What do you think of parents who put off marriage, sometimes permanently? Do you think a child is harmed by his or her parents’ not being married, or not marrying until after he or she is born? Do you think that parents owe it to their children to make it legal (unless they’re not together in the first place)? Do you think divorce is more harmful than a break-up of unmarried parents?

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Ellen Keim

Ellen is a freelance writer, essayist and copy editor, living with three cats and a husband in Columbus, OH.

4 thoughts on “Babies Before (Or Instead Of) Marriage: What’s Your Opinion?”

  1. I believe that the basis of a good society is a good family. However if people want to have children without the benefit of the social contract of marriage….go ahead, let them knock themselves out.,..just don’t reach into my pocket to care for them……wanna have kids?? pay for them yourselves like my family has for every generation we can count.

    1. I agree with you about a good family being the basis of a good society. However, I don’t think you have to be married to be responsible about taking care of your offspring. It’s just that, because marriage is a social contract it protects all parties to some extent. If there’s a divorce, it’s easier to set custody and visitation arrangements and child support and who’s going to be responsible for medical bills and health insurance. But these things are still enforceable even if there’s never been a marriage.

      The bottom line is: marriage does not guarantee that a family will stay together. We should be working on enabling families to function better no matter what their legal status.

      Thanks for commenting!

  2. “All the girls I knew in high school who had babies got married first.” – Sorry? How many girls having babies did you know? And who cares whether these girls are married mothers or not, it’s bad enough that they even are mothers at that age.

    Seriously, here in Germany you would be marked a “Hinterwäldler” even just by bringing up such a discussion. Well, it’s probably because here, people don’t make a fuss about teenage sexuality (and we still have one of the lowest teenage pregnancy rates in the world), topless women are a regular sight on the beach, and you can get an abortion without having to fear being killed by Christian fundamentalists.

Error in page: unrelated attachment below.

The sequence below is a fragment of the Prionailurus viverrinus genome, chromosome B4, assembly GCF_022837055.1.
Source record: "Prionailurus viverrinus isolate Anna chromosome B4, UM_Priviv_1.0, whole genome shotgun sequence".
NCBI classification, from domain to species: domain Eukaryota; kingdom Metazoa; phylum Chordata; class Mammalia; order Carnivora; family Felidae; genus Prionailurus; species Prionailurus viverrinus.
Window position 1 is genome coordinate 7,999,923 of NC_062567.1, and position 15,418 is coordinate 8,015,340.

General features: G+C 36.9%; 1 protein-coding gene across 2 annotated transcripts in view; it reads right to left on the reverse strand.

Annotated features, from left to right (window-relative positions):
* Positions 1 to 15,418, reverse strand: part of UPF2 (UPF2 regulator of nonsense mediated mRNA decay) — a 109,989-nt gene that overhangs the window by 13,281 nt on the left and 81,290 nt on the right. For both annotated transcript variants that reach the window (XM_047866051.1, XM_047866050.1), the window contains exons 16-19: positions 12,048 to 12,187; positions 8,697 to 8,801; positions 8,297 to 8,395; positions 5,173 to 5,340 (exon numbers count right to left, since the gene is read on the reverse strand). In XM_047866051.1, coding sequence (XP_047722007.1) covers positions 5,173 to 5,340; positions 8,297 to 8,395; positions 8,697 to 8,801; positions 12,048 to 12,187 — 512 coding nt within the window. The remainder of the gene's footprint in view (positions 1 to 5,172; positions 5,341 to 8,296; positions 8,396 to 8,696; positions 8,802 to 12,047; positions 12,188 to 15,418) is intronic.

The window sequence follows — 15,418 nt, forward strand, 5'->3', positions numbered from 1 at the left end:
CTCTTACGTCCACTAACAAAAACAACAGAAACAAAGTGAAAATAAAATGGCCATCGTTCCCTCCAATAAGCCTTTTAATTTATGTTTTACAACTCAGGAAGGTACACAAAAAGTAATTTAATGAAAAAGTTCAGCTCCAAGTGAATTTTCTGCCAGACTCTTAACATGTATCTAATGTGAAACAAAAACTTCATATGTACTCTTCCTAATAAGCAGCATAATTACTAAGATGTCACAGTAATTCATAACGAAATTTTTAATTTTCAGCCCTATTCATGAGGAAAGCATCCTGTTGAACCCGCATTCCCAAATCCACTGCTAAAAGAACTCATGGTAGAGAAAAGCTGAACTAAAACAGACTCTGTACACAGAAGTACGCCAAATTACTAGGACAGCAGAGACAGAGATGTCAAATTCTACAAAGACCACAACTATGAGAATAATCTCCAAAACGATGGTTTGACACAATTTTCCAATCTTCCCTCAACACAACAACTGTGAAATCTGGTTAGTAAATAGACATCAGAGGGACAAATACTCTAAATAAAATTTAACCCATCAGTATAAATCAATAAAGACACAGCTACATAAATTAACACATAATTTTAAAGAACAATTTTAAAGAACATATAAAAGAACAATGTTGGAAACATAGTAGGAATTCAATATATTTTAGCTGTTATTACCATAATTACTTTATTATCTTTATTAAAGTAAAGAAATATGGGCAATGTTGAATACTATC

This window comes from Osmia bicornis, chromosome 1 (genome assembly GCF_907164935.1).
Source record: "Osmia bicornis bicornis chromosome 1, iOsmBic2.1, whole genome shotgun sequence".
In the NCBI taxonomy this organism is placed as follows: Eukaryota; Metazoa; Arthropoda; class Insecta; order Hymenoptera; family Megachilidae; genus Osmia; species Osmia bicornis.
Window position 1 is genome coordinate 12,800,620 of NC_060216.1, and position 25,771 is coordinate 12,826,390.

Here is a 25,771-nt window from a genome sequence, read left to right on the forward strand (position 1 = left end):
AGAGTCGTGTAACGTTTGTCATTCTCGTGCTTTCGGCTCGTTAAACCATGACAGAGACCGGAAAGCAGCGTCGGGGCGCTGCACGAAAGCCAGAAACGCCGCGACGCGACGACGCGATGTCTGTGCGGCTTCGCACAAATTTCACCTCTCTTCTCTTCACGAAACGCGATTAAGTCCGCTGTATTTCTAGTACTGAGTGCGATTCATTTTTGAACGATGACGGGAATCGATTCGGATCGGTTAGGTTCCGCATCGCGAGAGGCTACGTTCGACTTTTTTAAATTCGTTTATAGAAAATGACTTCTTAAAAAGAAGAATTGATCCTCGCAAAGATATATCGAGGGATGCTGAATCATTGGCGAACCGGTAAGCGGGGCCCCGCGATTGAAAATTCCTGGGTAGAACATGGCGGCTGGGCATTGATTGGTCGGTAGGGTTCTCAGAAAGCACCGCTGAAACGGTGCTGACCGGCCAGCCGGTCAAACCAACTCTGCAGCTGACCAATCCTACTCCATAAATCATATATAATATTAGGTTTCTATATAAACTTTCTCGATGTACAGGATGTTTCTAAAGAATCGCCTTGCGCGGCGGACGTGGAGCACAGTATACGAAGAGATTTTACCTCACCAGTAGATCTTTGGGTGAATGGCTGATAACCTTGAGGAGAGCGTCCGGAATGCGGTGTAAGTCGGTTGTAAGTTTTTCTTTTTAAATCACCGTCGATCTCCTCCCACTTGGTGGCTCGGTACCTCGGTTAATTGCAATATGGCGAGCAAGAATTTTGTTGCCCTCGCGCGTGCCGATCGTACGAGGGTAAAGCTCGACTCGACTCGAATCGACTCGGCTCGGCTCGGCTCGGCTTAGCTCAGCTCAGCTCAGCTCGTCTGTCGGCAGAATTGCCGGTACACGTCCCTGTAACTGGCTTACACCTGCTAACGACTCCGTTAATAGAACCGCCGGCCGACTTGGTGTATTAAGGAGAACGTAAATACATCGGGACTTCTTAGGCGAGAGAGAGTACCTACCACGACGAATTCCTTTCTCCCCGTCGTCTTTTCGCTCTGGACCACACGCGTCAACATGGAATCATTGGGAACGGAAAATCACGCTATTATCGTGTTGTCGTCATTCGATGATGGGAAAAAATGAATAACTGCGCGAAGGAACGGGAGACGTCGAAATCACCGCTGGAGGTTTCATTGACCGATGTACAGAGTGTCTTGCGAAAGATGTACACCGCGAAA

See, I really try not to be prejudiced against Americans, but how can I achieve this if even American feminists manage to be conservative? If even women who fight against structures that restrict them just brainlessly repeat the nonsense emitted by exactly these structures? It’s no surprise why so many marriages end up being divorced if people keep sticking to the dogma of “marriage keeps families together” instead of actually trying to work on their (unmarried?) relationships.

    1. You have a point. I wasn’t saying that marriage keeps families together. I was saying that if a couple plans to stay together anyway, what do they have against getting married before they have children? I qualified my perspective by admitting to some generational bias. Having said that, I agree that Americans can be quite conservative and I’m sure that in some ways I am no exception, even though I don’t feel like people have to get married to have a legitimate relationship.

      I guess my real question is: Does marriage stand for anything anymore? If it makes no difference in how a couple feels toward each other or how any offspring feel about their family unit, then why have do we still get married? Is it just for the legal benefits (which, in this day of recognized domestic partnerships, are fewer than they used to be)? Or is it just to satisfy “Hinterwaeldler”?